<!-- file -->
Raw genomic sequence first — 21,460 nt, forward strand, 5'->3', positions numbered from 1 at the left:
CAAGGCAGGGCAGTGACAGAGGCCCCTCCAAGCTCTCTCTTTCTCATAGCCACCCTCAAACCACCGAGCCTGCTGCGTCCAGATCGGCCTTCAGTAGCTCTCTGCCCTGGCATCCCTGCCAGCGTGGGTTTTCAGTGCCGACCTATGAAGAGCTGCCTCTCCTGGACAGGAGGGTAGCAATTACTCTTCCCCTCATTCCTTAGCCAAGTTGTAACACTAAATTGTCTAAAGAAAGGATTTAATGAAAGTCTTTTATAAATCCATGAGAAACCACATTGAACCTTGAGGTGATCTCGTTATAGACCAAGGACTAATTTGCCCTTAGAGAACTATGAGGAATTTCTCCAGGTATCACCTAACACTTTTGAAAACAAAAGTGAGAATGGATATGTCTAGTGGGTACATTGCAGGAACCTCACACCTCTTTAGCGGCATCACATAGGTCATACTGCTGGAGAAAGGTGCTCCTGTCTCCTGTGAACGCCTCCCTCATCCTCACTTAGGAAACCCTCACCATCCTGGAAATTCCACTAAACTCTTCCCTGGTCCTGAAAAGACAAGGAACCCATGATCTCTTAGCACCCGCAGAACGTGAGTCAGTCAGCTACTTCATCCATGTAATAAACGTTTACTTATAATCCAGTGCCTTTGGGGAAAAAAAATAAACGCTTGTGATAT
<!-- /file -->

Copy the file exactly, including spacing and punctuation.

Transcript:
Raw genomic sequence first — 21,460 nt, forward strand, 5'->3', positions numbered from 1 at the left:
CAAGGCAGGGCAGTGACAGAGGCCCCTCCAAGCTCTCTCTTTCTCATAGCCACCCTCAAACCACCGAGCCTGCTGCGTCCAGATCGGCCTTCAGTAGCTCTCTGCCCTGGCATCCCTGCCAGCGTGGGTTTTCAGTGCCGACCTATGAAGAGCTGCCTCTCCTGGACAGGAGGGTAGCAATTACTCTTCCCCTCATTCCTTAGCCAAGTTGTAACACTAAATTGTCTAAAGAAAGGATTTAATGAAAGTCTTTTATAAATCCATGAGAAACCACATTGAACCTTGAGGTGATCTCGTTATAGACCAAGGACTAATTTGCCCTTAGAGAACTATGAGGAATTTCTCCAGGTATCACCTAACACTTTTGAAAACAAAAGTGAGAATGGATATGTCTAGTGGGTACATTGCAGGAACCTCACACCTCTTTAGCGGCATCACATAGGTCATACTGCTGGAGAAAGGTGCTCCTGTCTCCTGTGAACGCCTCCCTCATCCTCACTTAGGAAACCCTCACCATCCTGGAAATTCCACTAAACTCTTCCCTGGTCCTGAAAAGACAAGGAACCCATGATCTCTTAGCACCCGCAGAACGTGAGTCAGTCAGCTACTTCATCCATGTAATAAACGTTTACTTATAATCCAGTGCCTTTGGGGAAAAAAAATAAACGCTTGTGATAT